2. http://thecattlecrew.wordpress.com/2014/03/05/it-security-part-2-weblogic-server-and-oracle-platform-security-services-opss-2/
  3. http://thecattlecrew.wordpress.com/2014/03/14/it-security-part-3-weblogic-server-and-java-security-features/
  4. http://thecattlecrew.wordpress.com/2014/06/05/it-security-weblogic-server-and-authentication-part-4/
  5. http://thecattlecrew.wordpress.com/2014/06/22/it-security-part-5-weblogic-server-perimeter-authentication-and-identity-assertion/

 

[1] See: http://thecattlecrew.wordpress.com/2014/06/05/it-security-weblogic-server-and-authentication-part-4/

and http://thecattlecrew.wordpress.com/2014/06/22/it-security-part-5-weblogic-server-perimeter-authentication-and-identity-assertion/

[2] Oracle® Fusion Middleware Understanding Security for Oracle WebLogic Server, 11g Release 1 (10.3.6), E13710-06

[3] Oracle® Fusion Middleware Securing Oracle WebLogic Server 11g Release 1 (10.3.6), E13707-06

[4] Oracle® Fusion Middleware Securing Oracle WebLogic Server 11g Release 1 (10.3.6), E13707-06

[5] See: http://thecattlecrew.wordpress.com/2014/02/17/it-security-weblogic-server_1/

and http://thecattlecrew.wordpress.com/2014/03/05/it-security-part-2-weblogic-server-and-oracle-platform-security-services-opss-2/

[6] See: http://docs.oracle.com/cd/E24329_01/web.1211/e24484/archtect.htm

[7] See: http://docs.oracle.com/cd/E24329_01/web.1211/e24446/security.htm#autoId3

[8] See: http://thecattlecrew.wordpress.com/2014/06/05/it-security-weblogic-server-and-authentication-part-4/

and http://thecattlecrew.wordpress.com/2014/06/22/it-security-part-5-weblogic-server-perimeter-authentication-and-identity-assertion/

[9] See: http://docs.oracle.com/cd/E28280_01/apirefs.1111/e13952/taskhelp/security/ManageUsersAndGroups.html

[10] See: http://docs.oracle.com/cd/E13222_01/wls/docs81/secwlres/secroles.html

[11] See: http://docs.oracle.com/cd/E13222_01/wls/docs90/secintro/realm_chap.html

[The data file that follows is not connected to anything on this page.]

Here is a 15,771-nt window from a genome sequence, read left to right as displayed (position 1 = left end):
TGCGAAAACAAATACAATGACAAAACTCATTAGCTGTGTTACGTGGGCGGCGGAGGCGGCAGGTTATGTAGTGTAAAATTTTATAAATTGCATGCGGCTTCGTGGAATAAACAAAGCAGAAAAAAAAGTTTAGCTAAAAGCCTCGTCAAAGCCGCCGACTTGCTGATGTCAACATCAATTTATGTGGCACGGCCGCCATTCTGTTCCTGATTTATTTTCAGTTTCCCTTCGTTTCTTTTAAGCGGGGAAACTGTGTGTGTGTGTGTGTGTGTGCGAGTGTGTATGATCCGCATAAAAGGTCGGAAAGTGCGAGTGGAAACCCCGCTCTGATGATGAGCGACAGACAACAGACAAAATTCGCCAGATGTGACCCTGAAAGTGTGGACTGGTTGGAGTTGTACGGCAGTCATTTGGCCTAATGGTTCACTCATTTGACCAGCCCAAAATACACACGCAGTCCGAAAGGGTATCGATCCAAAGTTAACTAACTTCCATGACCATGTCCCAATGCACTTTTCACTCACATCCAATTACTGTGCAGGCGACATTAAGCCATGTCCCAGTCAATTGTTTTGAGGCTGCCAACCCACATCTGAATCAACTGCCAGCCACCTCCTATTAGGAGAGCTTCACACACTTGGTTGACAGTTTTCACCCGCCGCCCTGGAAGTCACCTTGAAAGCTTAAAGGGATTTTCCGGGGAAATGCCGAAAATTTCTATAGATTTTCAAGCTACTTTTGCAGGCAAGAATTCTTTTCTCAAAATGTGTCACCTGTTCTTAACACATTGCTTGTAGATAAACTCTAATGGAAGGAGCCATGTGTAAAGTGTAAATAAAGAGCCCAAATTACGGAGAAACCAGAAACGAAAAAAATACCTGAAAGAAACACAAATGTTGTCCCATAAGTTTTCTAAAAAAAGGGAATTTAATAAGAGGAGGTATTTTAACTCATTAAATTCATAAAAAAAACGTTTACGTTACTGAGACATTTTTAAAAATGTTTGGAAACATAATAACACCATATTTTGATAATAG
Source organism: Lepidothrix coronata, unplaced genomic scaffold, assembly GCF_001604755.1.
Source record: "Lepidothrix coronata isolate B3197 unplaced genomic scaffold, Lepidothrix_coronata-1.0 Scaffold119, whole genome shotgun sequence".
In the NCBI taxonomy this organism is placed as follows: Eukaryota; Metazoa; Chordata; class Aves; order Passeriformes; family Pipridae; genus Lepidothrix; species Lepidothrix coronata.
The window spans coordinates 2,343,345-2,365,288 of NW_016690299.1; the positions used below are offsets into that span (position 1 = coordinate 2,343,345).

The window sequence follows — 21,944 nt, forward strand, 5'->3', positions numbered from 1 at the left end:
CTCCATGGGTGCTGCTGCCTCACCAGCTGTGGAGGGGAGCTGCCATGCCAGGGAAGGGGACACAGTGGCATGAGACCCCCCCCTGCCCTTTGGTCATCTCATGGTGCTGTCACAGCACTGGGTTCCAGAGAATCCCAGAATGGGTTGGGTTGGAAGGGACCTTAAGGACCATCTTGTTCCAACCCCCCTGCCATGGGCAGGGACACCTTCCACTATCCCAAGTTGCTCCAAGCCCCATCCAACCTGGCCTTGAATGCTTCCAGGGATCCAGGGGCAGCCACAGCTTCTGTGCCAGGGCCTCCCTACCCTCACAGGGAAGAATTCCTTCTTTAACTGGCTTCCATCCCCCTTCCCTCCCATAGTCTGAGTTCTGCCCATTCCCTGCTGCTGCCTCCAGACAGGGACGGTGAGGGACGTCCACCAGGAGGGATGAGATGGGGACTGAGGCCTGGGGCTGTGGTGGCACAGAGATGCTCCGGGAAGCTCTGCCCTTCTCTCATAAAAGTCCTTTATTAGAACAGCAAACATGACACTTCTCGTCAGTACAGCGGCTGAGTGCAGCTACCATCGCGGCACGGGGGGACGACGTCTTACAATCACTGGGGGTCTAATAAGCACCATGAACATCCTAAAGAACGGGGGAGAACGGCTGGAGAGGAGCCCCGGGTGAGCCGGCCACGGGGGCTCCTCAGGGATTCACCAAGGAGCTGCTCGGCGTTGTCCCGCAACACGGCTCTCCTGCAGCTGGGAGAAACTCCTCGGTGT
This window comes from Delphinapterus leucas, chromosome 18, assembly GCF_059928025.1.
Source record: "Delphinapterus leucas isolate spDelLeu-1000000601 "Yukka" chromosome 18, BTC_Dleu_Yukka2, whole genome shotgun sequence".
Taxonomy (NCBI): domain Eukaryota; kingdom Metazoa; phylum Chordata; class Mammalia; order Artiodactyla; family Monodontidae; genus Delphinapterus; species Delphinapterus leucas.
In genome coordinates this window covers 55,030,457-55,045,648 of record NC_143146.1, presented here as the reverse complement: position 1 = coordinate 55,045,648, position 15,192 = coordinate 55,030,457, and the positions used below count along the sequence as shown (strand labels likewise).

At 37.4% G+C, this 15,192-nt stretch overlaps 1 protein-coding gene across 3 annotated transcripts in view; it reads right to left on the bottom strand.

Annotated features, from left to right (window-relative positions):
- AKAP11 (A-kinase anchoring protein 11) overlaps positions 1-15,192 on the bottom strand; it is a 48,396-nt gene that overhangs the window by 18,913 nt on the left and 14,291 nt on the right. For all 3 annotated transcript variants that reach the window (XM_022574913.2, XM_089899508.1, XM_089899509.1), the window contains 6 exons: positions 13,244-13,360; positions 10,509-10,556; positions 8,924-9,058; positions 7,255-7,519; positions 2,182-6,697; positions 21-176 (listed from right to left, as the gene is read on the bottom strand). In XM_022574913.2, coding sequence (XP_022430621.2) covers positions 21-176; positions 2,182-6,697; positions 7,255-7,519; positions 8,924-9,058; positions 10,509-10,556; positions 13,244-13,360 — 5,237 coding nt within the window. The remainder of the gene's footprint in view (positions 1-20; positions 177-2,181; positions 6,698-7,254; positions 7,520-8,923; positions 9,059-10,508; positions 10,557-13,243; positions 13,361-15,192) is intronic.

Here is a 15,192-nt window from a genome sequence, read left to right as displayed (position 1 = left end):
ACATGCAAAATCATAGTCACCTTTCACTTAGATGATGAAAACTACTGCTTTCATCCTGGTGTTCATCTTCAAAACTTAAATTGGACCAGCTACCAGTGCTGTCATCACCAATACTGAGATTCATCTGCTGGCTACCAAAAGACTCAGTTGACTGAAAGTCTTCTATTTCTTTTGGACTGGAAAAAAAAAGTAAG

IT-Security: Part 1 to 5 as PDF file

Key words:IT-Security, Security Challenges, OPSS Architecture, WebLogic Server, JAAS, JAAS LoginModules, Authentication, Basic Authentication, Certificate Authentication, Digest Authentication, perimeter Authentication and Identity Assertion

Until now I have published five parts of a series of articles on IT-Security and Oracle Fusion Middleware:

  1. http://thecattlecrew.wordpress.com/2014/02/17/it-security-weblogic-server_1/
  2. http://thecattlecrew.wordpress.com/2014/03/05/it-security-part-2-weblogic-server-and-oracle-platform-security-services-opss-2/
  3. http://thecattlecrew.wordpress.com/2014/03/14/it-security-part-3-weblogic-server-and-java-security-features/
  4. http://thecattlecrew.wordpress.com/2014/06/05/it-security-weblogic-server-and-authentication-part-4/
  5. http://thecattlecrew.wordpress.com/2014/06/22/it-security-part-5-weblogic-server-perimeter-authentication-and-identity-assertion/

I’m going to continue the IT-Security’s articles and you can access to complete first five parts as PDF-file here:

WebLogic-Server_IT_Security_1til5

Orchestrierung der IT-Sicherheit: Wie sieht es mit der Oracle Fusion Middleware aus?

Es gab am 06. März 2014 in Hochschule für angewandte Wissenschaften München den DOAG Regionaltreffen München/Südbayern. Ich habe  dort einen Vortrag über „Orchestrierung der IT-Sicherheit: Wie sieht es mit der Oracle Fusion Middleware aus?“  gehalten. Hier finden Sie mein Abstract und meine Präsentation:
Orchestrierung ist eine riesige Symphonie verschiedenster Komponenten im IT-Bereich. Die Orchestrierung der IT-Sicherheit ist daher mehr als nur eine klassische administrative Aufgabe, die auf Netzwerkebene zu realisieren ist. IT-Sicherheit ist eine Herausforderung im Zeitalter des Cloud Computing, der veränderten Herausforderungen in einer verteilten, heterogenen und noch mehr komplexen IT-Welt.
In diesem Vortrag wird gezeigt, dass allein die traditionellen IT-Sicherheitsansätze und Maßnahmen nicht ausreichen, um neue technische aber auch organisatorische Fragen zu beantworten. Nach einer kurzen Einführung in die Problematik  werden Lösungsansätze von Oracle vorgestellt. Ein besonderer Fokus wird dabei auf Oracle WebLogic Server und Oracle Plattform Security Services (OPSS) gelegt.

Orchestrator_Security_V2.3_Kurz